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The Sierra Nevada has gained many monikers over the years. Names such as “the High Sierra” or “the range of light” just to name a couple. Forming the eastern periphery of the state of California, this mountain range houses some of the most jaw-dropping scenery and natural attractions unlike anywhere else in the world. To help make you an expert on these peaks, here’s 10 Sierra Nevada Mountain Facts to impress your friends & family.

Sierra Nevada Means “Snow-covered Mountain Range”

Sunny winter day in the Sierra Nevada
Image by Javier RTG from Pixabay

As soon as your eyes meet the Sierra Nevada, what comes to mind? For most, they’ll typically say they’re big and snow-covered. And that’s exactly what it means! In Spanish, the term means “snow-covered mountain range.” How could such a fitting name come to be? Well, you have to go back to 1776 during the Spanish colonial period in California’s history. A Spanish soldier by the name of Pedro Font headed east and saw a range of high snowy mountains to the East. Describing what he saw, he mapped their features as una gran sierra Nevada or in English “a big snowy mountain range.” And voila… more than 200 years later, the name still stands.

Built By Fire Forged By Ice

half-dome-in-yosemiteApproximately 400 miles long, the Sierra are part of a larger network of mountain ranges called the American Cordillera. This set of ranges runs the full western border of the Americas and forms the eastern half of the Pacific Ring of Fire. The uplift of the Sierra Nevada began around four million years ago, but the canyons & granite you see today were exposed due to glaciers. Great examples of this include Kings Canyon, Hetch Hetchy Valley, & of course, the legendary Yosemite Valley.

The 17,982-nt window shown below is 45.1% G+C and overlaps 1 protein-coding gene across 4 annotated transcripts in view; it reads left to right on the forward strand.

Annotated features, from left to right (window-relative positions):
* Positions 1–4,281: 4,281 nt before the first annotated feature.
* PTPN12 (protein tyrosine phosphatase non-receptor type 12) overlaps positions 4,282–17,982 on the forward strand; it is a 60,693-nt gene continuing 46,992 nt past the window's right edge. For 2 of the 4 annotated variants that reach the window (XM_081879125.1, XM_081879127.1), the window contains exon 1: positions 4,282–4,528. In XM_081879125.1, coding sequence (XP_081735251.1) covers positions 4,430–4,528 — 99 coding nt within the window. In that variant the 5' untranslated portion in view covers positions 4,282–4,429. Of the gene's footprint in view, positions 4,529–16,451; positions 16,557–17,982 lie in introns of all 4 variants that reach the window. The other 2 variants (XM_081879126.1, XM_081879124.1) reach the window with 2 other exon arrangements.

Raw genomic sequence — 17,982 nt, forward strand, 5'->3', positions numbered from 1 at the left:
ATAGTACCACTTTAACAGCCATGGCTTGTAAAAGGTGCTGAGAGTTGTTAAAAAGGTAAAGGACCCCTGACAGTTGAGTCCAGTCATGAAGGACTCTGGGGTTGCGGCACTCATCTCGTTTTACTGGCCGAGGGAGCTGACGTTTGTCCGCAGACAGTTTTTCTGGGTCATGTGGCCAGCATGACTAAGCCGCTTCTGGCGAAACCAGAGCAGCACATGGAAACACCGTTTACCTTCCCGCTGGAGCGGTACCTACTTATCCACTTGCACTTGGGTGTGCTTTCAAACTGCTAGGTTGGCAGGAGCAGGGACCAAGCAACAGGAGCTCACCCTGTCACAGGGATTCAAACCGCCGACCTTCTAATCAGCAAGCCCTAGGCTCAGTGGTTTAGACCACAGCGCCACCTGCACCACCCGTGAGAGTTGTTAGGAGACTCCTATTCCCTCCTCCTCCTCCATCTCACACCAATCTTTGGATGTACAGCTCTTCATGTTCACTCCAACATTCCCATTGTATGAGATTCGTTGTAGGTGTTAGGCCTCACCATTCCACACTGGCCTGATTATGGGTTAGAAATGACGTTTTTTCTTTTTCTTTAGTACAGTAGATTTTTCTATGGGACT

There’s More Than One Sierra Nevada

Spain Sierra Nevada
Spain’s Sierra Nevada – Image by Makalu from Pixabay

Although we LOVE the High Sierra and the gorgeous scenery of the California Sierra Nevada mountains, there’s also another with the same name in Spain. They’re located in a region called Andalucia and contains Mulhacén, the highest point of continental Spain at a modest 11,411’ feet above sea level.

Highest Point Is Mt. Whitney

Mt Whitney on a cloudy day in the High SierraNot to be outdone by Spain’s mountain range, the Sierra Nevada in California doesn’t have just the highest peak in California but also the ENTIRE contiguous United States. Mount Whitney stands at a whopping 14,505’ above sea level. Each year, nearly 23,000 people attempt to summit this peak. While the mountain is within the Sequoia National Park, the best place to see it is from the Interagency Visitor Center on Highway 395. For more about this mountain and three others, check out our blog post four mountain peaks to see in the High Sierra.

Tallest Waterfall In The U.S.

Learn more about waterfalls in Yosemite

yosemite falls
Photo by: Kim Lawson – Image appears courtesy: Visit Yosemite | Madera County

Yet another shining example of the sheer immensity of the California Sierra Nevada range. We’re talking about none other than the tallest waterfall in the United States. The Yosemite Falls within the same named national park has a vertical drop of 2,425 feet. For more about waterfall options that cascade down from the High Sierra, check out our Waterfall season is here post.

Largest Trees In The World

Nelder Grove Bull Buck Giant Sequoia